Estrogen is a marvelous hormone. At the right levels it plays a central role in our reproductive, brain, bone, and heart health. During the first half of each menstrual cycle, called the proliferative phase, your uterine lining naturally builds up (or proliferates, hence the name) under the influence of estrogen. This lining is then shed with each menstrual cycle, leading to our menstrual flow. Heavy periods can be a sign that this layer has been building up too thickly – as a result of estrogen levels that might be too high.
In addition to heavy periods, a few of the many symptoms of excess estrogen that suggest this might be a cause for you include: premenstrual breast tenderness, short menstrual cycles (<21 days between periods), water retention, mood swings, and menstrual migraines.
High estogen levels can result from:
- Environmental estrogen exposures: Endocrine disrupting chemicals from our food, water, cosmetics, body products, cleaning supplies, and homes are disrupting our hormones at every turn. In part because they’re so easily absorbable, they’re found in the body at much higher concentrations than your body’s natural hormones. Xenoestrogens (“foreign estrogens”) mimic naturally occurring estrogen, disrupting how it functions and creating higher levels of circulating estrogen. In one study, women’s pesticide exposure was linked to a 60-99% increased risk of having longer menstrual cycles, skipped periods, and mid-cycle bleeding compared with women with low to no exposure.
- Pharmaceutical sources of estrogen: From estrogen-containing birth control pills and other forms of estrogen-containing hormonal contraceptives, to hormone replacement therapy, medications containing estrogen can be a cause of heavy menstrual (or cyclic hormone withdrawal) bleeding.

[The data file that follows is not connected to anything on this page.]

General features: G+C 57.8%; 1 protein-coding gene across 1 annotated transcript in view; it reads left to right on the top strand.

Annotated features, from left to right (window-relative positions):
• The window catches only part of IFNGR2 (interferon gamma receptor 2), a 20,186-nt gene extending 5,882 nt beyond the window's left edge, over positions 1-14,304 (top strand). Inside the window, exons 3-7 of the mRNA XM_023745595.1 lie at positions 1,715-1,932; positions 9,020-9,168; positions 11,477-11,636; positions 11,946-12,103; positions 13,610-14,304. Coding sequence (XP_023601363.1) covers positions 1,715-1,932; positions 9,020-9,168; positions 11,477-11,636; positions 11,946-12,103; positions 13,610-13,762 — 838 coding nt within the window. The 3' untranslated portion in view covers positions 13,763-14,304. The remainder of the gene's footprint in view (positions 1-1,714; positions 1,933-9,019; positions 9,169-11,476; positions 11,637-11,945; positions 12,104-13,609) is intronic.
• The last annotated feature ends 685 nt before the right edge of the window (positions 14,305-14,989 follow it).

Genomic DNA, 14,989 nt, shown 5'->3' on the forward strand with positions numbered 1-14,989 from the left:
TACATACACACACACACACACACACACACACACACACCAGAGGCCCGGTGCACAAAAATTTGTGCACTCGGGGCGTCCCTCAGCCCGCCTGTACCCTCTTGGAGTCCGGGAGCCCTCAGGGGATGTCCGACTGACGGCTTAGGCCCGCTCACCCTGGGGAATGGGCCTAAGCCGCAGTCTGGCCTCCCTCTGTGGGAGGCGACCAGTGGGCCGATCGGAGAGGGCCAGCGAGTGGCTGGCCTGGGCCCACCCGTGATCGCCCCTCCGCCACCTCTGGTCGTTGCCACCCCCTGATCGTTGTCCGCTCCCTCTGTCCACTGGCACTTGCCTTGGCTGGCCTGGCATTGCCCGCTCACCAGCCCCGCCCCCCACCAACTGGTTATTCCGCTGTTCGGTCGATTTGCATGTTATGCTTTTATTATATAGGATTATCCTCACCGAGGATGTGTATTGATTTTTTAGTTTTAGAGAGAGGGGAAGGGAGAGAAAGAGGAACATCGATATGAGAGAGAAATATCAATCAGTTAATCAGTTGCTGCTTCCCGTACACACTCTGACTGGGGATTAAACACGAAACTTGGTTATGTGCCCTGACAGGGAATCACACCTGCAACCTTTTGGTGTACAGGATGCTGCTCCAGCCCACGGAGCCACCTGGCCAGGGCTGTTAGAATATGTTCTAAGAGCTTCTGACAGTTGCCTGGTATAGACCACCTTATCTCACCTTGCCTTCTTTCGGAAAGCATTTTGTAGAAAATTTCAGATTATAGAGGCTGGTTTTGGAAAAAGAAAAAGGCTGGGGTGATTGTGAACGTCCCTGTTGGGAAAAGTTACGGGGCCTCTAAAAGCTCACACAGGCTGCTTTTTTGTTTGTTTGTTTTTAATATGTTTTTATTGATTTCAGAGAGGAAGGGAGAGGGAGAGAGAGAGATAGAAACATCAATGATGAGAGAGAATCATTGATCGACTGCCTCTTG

- Under supported detoxification system: Detoxification is a nutrient dependent process – meaning it actually requires enough protein, vitamins, and minerals to function optimally. On top of endocrine disruptor overload, many of us aren’t getting enough supportive nutrients we need in our daily diets to help our bodies break down and eliminate estrogen effectively. The mismatch of high environmental toxin exposure combined with nutrient poor diets can result in an overwhelmed and underperforming detoxification system that can’t clear estrogen efficiently.
- A disrupted gut microbiome: Within your gut, there is a special collection of bacteria known as your estrobolome whose entire job is regulating estrogen levels. When your microbiome is out of balance, these bacteria might not break down and help you eliminate estrogen properly. Too much estrogen from a disrupted estrobolome is associated with heavy periods and other gynecologic symptoms.
Each month, around mid-menstrual cycle ideally, we ovulate – that is, release an egg from one of our ovaries. If you’re not ovulating regularly, there’s a good chance you’re having periods that are more than 35 days (or more) apart, and may occur irregularly. This allows your uterine lining more time to build up, with heavier bleeding when your period finally does start. Symptoms that you’re not ovulating include long menstrual cycles (periods >35 days apart), low or no mid-cycle ‘fertile-type cervical mucus’ discharge (it should be similar to egg whites and kind of stretchy around ovulation), sleep problems especially in the second half of your menstrual cycle (1-2 weeks before your period), and possibly difficulty conceiving.